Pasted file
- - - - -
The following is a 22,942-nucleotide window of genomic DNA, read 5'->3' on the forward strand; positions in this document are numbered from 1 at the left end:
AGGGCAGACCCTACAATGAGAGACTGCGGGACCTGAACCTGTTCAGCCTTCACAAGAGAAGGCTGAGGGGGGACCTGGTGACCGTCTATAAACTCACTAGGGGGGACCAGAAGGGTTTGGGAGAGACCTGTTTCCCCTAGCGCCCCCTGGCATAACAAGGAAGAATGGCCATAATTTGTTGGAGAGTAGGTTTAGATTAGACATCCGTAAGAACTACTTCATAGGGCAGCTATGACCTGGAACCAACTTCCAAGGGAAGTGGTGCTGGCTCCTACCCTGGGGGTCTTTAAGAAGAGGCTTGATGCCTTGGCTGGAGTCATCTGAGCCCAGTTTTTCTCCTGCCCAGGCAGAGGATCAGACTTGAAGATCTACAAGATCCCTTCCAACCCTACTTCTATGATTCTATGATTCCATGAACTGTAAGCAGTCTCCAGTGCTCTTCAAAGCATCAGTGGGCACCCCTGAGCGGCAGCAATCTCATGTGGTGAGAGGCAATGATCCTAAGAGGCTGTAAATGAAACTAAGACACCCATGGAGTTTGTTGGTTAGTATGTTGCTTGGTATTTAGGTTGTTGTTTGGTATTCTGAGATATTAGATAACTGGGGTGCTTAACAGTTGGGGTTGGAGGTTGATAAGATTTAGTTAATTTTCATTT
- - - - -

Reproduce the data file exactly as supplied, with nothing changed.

The following is a 22,942-nucleotide window of genomic DNA, read 5'->3' on the forward strand; positions in this document are numbered from 1 at the left end:
AGGGCAGACCCTACAATGAGAGACTGCGGGACCTGAACCTGTTCAGCCTTCACAAGAGAAGGCTGAGGGGGGACCTGGTGACCGTCTATAAACTCACTAGGGGGGACCAGAAGGGTTTGGGAGAGACCTGTTTCCCCTAGCGCCCCCTGGCATAACAAGGAAGAATGGCCATAATTTGTTGGAGAGTAGGTTTAGATTAGACATCCGTAAGAACTACTTCATAGGGCAGCTATGACCTGGAACCAACTTCCAAGGGAAGTGGTGCTGGCTCCTACCCTGGGGGTCTTTAAGAAGAGGCTTGATGCCTTGGCTGGAGTCATCTGAGCCCAGTTTTTCTCCTGCCCAGGCAGAGGATCAGACTTGAAGATCTACAAGATCCCTTCCAACCCTACTTCTATGATTCTATGATTCCATGAACTGTAAGCAGTCTCCAGTGCTCTTCAAAGCATCAGTGGGCACCCCTGAGCGGCAGCAATCTCATGTGGTGAGAGGCAATGATCCTAAGAGGCTGTAAATGAAACTAAGACACCCATGGAGTTTGTTGGTTAGTATGTTGCTTGGTATTTAGGTTGTTGTTTGGTATTCTGAGATATTAGATAACTGGGGTGCTTAACAGTTGGGGTTGGAGGTTGATAAGATTTAGTTAATTTTCATTT